Skip to main content

The Pareto Argument and Inequality

Buy Article:

$51.00 plus tax (Refund Policy)

Abstract:

The Pareto argument for inequality holds that any change from a position of equality to one of inequality is justified so long as everyone benefits from the change. G.A. Cohen criticizes this argument (which he attributes to Rawls) on the ground that changes can normally be found which preserve both equality and Pareto-efficiency. However, this does not resolve the basic conflict between the two desiderata. Strong egalitarians hold that Pareto changes are not for the better if they increase inequality too greatly. Thus if the Pareto argument holds, then strong egalitarianism is unsustainable. I argue that egalitarians need not be troubled by the Pareto argument for inequality. The Pareto criterion would not be widely accepted unless it takes account of moral harms; but if it does take account of moral harms then there is no reason to doubt that egalitarian concerns can be incorporated into the Pareto argument.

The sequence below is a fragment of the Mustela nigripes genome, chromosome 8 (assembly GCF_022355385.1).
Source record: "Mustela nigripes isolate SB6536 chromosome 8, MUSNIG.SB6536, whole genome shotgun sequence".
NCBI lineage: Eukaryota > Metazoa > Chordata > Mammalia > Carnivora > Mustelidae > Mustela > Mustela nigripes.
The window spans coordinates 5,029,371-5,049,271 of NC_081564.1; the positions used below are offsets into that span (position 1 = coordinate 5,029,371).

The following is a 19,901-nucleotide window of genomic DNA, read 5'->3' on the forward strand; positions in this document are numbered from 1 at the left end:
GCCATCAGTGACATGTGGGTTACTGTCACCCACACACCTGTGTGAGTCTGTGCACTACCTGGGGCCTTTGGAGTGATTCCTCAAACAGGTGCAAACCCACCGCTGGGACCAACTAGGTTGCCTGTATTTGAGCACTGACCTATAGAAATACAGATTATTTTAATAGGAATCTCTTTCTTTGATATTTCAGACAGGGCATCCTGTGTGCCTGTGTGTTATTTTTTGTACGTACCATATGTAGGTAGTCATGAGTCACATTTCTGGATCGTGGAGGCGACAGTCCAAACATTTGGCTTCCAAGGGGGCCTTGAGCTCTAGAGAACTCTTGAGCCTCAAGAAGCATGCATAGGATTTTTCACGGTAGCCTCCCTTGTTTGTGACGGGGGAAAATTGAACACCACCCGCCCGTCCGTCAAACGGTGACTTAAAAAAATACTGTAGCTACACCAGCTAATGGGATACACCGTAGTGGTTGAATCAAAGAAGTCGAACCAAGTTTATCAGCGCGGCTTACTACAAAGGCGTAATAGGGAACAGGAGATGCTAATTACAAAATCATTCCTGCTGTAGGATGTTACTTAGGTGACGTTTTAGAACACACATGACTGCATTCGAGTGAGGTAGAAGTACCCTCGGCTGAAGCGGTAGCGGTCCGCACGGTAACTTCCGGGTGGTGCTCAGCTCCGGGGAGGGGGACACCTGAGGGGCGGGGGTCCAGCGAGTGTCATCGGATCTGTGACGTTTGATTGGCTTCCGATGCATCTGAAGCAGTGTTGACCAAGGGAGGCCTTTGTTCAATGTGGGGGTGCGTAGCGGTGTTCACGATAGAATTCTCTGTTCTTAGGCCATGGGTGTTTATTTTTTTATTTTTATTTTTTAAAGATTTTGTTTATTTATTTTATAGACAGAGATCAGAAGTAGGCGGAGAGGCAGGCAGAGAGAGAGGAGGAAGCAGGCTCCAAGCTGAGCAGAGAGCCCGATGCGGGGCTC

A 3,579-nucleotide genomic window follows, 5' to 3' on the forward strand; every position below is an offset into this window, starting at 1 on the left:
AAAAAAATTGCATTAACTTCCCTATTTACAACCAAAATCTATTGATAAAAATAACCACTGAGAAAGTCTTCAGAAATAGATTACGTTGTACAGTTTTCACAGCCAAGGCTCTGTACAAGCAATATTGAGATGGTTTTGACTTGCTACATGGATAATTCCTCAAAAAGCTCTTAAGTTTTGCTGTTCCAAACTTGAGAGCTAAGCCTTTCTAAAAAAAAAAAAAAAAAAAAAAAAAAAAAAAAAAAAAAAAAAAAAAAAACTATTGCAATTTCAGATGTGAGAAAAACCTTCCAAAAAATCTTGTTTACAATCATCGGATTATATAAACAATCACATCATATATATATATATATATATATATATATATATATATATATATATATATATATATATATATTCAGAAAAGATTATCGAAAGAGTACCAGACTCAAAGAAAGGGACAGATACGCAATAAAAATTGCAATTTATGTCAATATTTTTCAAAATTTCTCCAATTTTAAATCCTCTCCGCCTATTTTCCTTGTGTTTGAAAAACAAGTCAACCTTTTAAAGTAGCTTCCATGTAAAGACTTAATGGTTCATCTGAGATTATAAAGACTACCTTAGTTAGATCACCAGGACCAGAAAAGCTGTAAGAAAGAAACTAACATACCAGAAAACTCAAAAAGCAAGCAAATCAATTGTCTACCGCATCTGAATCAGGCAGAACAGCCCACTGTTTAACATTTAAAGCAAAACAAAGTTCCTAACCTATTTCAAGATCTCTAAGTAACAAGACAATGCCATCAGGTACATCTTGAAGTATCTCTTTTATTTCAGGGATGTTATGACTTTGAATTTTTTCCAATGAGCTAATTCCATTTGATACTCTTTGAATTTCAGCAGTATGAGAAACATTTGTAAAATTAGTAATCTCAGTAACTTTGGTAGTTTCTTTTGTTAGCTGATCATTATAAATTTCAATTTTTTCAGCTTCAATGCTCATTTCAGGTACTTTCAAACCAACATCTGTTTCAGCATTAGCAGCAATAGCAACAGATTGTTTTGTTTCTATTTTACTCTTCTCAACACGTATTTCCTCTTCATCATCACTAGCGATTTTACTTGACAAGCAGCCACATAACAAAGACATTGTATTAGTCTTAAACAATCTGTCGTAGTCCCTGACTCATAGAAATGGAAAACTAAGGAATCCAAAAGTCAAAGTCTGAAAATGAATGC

email : p.shaw@philosophy.arts.gla.ac.uk

Document Type: Original Article

DOI: http://dx.doi.org/10.1111/1467-9213.00147

Affiliations: Glasgow University

Publication date: July 1, 1999

bpl/phiq/1999/00000049/00000196/art00005
dcterms_title,dcterms_description,pub_keyword
6
5
20
40
5

Access Key

Free Content
Free content
New Content
New content
Open Access Content
Open access content
Subscribed Content
Subscribed content
Free Trial Content
Free trial content
Cookie Policy
X
Cookie Policy
ingentaconnect website makes use of cookies so as to keep track of data that you have filled in. I am Happy with this Find out more